On Identity, pt 2 / the power of Why?

7 March 2010

Preamble: this will be a longer post about personal identity, more or less a followup on this post from a while back. As always, don’t expect a conclusion at the end.

I recently met with a close friend that I haven’t seen for over a year. As with all my close friends, the long separation with no news only served to make us enthusiastic about the amount of new insights and narratives share, rather than an indicator of declining interest in each others lives. In any case, we had a lot of catching up to do, and we did exactly that.

Now, I’m not always a nice listener. When I hear somebody relate a story of his life, I’m very interested with the intent of a certain action, and the events that afterward took place. A lot of people, however, tend to only tell me a sequence of events that happened to them. My company is doing good or bad. I visited such and such city. I bought the new iThing. So how do we get the information we’re looking for? The passions, dreams and perhaps a confession of sheer luck that have given rise to these facts? Well, one simple question of course. Why?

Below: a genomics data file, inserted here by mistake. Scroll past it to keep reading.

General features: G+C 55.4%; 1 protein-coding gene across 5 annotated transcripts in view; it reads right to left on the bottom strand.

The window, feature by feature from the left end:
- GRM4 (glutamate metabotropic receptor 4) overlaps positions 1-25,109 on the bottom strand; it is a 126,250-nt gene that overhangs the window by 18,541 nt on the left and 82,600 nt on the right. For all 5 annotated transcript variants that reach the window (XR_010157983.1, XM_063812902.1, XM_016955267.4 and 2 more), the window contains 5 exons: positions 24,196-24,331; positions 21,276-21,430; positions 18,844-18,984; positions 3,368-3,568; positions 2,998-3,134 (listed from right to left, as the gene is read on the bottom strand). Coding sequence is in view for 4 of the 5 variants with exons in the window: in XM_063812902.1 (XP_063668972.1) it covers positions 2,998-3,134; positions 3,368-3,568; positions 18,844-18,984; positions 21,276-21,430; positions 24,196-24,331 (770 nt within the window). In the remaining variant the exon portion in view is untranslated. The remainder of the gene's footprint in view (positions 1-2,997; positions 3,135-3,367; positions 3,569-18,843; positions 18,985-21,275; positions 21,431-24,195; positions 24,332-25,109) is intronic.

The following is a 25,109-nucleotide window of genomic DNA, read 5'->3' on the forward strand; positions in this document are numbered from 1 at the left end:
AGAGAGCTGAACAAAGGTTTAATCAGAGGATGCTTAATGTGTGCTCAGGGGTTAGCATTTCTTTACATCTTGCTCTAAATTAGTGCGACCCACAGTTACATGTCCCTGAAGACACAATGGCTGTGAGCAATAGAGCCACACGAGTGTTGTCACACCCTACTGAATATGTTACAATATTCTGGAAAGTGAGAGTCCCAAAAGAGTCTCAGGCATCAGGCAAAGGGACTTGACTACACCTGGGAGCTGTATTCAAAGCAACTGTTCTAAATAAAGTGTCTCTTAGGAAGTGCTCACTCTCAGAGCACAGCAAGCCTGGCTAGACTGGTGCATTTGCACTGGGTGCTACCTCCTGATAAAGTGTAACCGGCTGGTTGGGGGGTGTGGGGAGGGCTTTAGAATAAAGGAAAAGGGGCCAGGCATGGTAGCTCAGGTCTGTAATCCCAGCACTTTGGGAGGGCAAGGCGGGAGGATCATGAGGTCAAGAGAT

When I was asked my friend this exact question, I noticed it’s a tricky one. While you might ask it out of sheer curiosity, the person on the receiving end might perceive it as a challenge. Isn’t it obvious to you why I did this? Are you telling me it’s not obvious? Are you implying you would not do it in that way, and therefore want to know my reasoning? Maybe the person doesn’t want to admit the reason why he did things, because with the benefit of hindsight, he saw it was the wrong decision, and being wrong is not always an easy thing to admin. Or even the most socially unacceptable reason of all: it just happened, and I didn’t resist.

Explaining the motivation for acting or not acting is probabresly difficult, because we are afraid our conversation partner will judge us, more than if we just stick to the facts of what happens. And this is exactly why it interests me more: I feel closer to the person I’m talking to. I often think “ I wouldn’t have done that given my options”, but I rarely think “I don’t understand why he/she made that choice”. In daily life, I’m quite solitary, and I have many interests that are difficult to share directly with people (programming, writing, reading). But it bring me immense joy to talk to my friends about life. Just a few hours of reflection, respite of having to move forwards, sharing doubts and encouragements. And I noticed that this is not the case for everyone. Some people like to share everything, some people seem never to share their doubt about fundamental issues. I’m happy to start realizing where I stand more clearly as I get older.